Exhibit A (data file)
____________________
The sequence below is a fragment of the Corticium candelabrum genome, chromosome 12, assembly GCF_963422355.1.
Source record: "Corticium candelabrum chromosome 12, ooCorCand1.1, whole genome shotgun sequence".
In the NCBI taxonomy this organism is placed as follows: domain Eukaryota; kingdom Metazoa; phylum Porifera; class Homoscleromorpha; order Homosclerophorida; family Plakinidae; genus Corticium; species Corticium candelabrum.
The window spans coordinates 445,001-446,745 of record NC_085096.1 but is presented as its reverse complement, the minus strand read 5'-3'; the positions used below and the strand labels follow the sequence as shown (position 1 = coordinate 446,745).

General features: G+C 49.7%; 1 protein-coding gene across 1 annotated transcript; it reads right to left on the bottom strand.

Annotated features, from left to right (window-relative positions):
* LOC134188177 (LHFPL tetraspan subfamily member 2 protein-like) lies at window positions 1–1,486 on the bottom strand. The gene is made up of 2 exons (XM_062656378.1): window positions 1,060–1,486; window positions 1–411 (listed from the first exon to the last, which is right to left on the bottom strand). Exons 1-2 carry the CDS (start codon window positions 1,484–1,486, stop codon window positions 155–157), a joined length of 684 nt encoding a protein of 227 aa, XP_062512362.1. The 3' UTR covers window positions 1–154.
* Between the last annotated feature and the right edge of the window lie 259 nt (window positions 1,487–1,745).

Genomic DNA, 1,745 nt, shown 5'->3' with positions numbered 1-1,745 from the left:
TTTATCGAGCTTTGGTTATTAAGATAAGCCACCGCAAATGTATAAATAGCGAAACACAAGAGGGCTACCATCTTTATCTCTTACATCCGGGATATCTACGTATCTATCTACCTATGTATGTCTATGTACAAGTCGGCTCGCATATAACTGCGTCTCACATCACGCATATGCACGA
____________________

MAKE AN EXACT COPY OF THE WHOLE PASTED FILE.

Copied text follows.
The sequence below is a fragment of the Corticium candelabrum genome, chromosome 12, assembly GCF_963422355.1.
Source record: "Corticium candelabrum chromosome 12, ooCorCand1.1, whole genome shotgun sequence".
In the NCBI taxonomy this organism is placed as follows: domain Eukaryota; kingdom Metazoa; phylum Porifera; class Homoscleromorpha; order Homosclerophorida; family Plakinidae; genus Corticium; species Corticium candelabrum.
The window spans coordinates 445,001-446,745 of record NC_085096.1 but is presented as its reverse complement, the minus strand read 5'-3'; the positions used below and the strand labels follow the sequence as shown (position 1 = coordinate 446,745).

General features: G+C 49.7%; 1 protein-coding gene across 1 annotated transcript; it reads right to left on the bottom strand.

Annotated features, from left to right (window-relative positions):
* LOC134188177 (LHFPL tetraspan subfamily member 2 protein-like) lies at window positions 1–1,486 on the bottom strand. The gene is made up of 2 exons (XM_062656378.1): window positions 1,060–1,486; window positions 1–411 (listed from the first exon to the last, which is right to left on the bottom strand). Exons 1-2 carry the CDS (start codon window positions 1,484–1,486, stop codon window positions 155–157), a joined length of 684 nt encoding a protein of 227 aa, XP_062512362.1. The 3' UTR covers window positions 1–154.
* Between the last annotated feature and the right edge of the window lie 259 nt (window positions 1,487–1,745).

Genomic DNA, 1,745 nt, shown 5'->3' with positions numbered 1-1,745 from the left:
TTTATCGAGCTTTGGTTATTAAGATAAGCCACCGCAAATGTATAAATAGCGAAACACAAGAGGGCTACCATCTTTATCTCTTACATCCGGGATATCTACGTATCTATCTACCTATGTATGTCTATGTACAAGTCGGCTCGCATATAACTGCGTCTCACATCACGCATATGCACGA